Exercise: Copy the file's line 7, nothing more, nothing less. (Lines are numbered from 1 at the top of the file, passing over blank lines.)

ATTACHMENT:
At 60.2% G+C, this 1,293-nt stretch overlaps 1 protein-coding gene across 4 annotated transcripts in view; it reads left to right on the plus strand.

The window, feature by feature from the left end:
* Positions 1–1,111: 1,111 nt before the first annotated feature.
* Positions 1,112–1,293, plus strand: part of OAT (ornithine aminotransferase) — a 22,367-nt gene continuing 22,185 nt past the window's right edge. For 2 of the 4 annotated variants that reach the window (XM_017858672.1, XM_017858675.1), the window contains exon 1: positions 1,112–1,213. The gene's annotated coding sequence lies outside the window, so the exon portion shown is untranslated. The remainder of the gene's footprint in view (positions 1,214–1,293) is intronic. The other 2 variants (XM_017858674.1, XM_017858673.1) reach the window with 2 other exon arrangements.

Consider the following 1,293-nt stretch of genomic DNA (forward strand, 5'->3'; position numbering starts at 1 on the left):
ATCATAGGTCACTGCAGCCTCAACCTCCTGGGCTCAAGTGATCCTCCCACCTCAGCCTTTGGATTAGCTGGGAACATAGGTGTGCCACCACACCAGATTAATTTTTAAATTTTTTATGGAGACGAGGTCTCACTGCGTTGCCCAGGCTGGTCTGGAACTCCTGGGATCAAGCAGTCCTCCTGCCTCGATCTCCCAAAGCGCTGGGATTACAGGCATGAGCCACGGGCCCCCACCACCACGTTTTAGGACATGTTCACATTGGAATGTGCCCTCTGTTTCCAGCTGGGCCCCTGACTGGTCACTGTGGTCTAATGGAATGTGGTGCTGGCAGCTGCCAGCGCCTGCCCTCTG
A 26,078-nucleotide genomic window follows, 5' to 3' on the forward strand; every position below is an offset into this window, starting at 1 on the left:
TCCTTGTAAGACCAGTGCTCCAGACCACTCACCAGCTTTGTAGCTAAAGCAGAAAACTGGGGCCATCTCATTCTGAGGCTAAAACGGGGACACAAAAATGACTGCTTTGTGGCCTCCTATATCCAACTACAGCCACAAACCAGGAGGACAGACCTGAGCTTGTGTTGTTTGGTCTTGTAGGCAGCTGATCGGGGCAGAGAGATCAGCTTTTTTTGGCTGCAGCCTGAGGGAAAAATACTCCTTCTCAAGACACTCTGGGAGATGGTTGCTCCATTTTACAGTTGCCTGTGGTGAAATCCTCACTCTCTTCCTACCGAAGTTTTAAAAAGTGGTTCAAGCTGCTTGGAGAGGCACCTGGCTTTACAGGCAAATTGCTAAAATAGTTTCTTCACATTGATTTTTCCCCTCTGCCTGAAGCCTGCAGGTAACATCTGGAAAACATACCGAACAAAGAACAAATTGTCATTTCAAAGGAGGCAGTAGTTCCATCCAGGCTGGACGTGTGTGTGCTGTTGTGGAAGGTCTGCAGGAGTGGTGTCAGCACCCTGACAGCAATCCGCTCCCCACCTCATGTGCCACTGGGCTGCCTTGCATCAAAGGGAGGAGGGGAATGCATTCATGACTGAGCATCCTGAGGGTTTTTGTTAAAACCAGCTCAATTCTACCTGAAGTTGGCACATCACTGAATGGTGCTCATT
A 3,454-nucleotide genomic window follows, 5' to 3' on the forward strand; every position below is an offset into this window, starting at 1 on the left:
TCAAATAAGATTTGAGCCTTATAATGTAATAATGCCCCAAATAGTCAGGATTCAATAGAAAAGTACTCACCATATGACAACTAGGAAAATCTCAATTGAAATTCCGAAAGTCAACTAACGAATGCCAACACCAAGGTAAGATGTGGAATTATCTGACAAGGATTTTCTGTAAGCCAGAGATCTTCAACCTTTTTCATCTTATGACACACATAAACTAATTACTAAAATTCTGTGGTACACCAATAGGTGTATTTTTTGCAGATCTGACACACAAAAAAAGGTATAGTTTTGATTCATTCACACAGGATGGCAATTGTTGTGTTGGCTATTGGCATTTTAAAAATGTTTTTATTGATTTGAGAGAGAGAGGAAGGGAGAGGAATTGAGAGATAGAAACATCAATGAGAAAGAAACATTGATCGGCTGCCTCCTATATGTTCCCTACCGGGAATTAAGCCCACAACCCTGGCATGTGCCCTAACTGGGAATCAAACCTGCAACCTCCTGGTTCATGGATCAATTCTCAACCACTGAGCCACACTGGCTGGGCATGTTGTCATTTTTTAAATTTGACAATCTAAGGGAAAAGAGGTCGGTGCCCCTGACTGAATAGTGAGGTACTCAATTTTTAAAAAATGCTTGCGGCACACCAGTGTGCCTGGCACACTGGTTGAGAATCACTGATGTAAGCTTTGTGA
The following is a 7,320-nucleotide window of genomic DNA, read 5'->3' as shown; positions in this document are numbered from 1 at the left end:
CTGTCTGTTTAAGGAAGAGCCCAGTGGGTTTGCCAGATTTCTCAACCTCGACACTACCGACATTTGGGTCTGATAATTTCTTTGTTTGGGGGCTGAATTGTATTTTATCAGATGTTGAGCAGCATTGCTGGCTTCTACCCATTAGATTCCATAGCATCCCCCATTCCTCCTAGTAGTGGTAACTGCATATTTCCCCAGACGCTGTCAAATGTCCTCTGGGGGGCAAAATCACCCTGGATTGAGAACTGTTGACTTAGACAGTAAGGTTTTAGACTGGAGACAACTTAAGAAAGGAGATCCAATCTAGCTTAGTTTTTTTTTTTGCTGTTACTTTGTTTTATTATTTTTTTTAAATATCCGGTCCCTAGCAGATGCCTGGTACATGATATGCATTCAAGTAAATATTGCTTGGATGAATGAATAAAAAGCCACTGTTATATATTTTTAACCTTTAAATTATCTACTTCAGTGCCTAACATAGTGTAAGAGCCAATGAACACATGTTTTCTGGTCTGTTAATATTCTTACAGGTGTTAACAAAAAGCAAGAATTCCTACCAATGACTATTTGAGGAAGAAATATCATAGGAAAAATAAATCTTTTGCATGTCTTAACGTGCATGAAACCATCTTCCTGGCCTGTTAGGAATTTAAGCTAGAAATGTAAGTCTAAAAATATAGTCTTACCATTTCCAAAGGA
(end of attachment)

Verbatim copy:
A 26,078-nucleotide genomic window follows, 5' to 3' on the forward strand; every position below is an offset into this window, starting at 1 on the left: